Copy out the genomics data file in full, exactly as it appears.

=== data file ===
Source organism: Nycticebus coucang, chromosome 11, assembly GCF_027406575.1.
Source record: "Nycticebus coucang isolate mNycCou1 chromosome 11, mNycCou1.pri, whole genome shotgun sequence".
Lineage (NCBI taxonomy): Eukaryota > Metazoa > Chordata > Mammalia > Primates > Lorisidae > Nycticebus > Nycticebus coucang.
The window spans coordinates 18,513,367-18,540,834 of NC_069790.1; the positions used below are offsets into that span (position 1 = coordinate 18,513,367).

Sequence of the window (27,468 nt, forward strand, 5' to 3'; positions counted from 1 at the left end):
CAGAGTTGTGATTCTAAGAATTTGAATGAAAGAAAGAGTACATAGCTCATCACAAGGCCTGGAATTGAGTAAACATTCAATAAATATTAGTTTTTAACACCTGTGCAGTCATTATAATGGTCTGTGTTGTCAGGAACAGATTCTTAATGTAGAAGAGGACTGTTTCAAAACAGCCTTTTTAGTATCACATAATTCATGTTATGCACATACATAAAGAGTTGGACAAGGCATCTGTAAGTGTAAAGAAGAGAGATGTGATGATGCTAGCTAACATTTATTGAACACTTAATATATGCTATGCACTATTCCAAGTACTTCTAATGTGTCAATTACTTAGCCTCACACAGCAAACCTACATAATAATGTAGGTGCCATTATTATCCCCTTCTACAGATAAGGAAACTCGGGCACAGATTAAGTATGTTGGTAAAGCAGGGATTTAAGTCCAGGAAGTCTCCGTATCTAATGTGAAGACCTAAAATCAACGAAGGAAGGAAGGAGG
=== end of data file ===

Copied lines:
Source organism: Nycticebus coucang, chromosome 11, assembly GCF_027406575.1.
Source record: "Nycticebus coucang isolate mNycCou1 chromosome 11, mNycCou1.pri, whole genome shotgun sequence".
Lineage (NCBI taxonomy): Eukaryota > Metazoa > Chordata > Mammalia > Primates > Lorisidae > Nycticebus > Nycticebus coucang.
The window spans coordinates 18,513,367-18,540,834 of NC_069790.1; the positions used below are offsets into that span (position 1 = coordinate 18,513,367).

Sequence of the window (27,468 nt, forward strand, 5' to 3'; positions counted from 1 at the left end):
CAGAGTTGTGATTCTAAGAATTTGAATGAAAGAAAGAGTACATAGCTCATCACAAGGCCTGGAATTGAGTAAACATTCAATAAATATTAGTTTTTAACACCTGTGCAGTCATTATAATGGTCTGTGTTGTCAGGAACAGATTCTTAATGTAGAAGAGGACTGTTTCAAAACAGCCTTTTTAGTATCACATAATTCATGTTATGCACATACATAAAGAGTTGGACAAGGCATCTGTAAGTGTAAAGAAGAGAGATGTGATGATGCTAGCTAACATTTATTGAACACTTAATATATGCTATGCACTATTCCAAGTACTTCTAATGTGTCAATTACTTAGCCTCACACAGCAAACCTACATAATAATGTAGGTGCCATTATTATCCCCTTCTACAGATAAGGAAACTCGGGCACAGATTAAGTATGTTGGTAAAGCAGGGATTTAAGTCCAGGAAGTCTCCGTATCTAATGTGAAGACCTAAAATCAACGAAGGAAGGAAGGAGG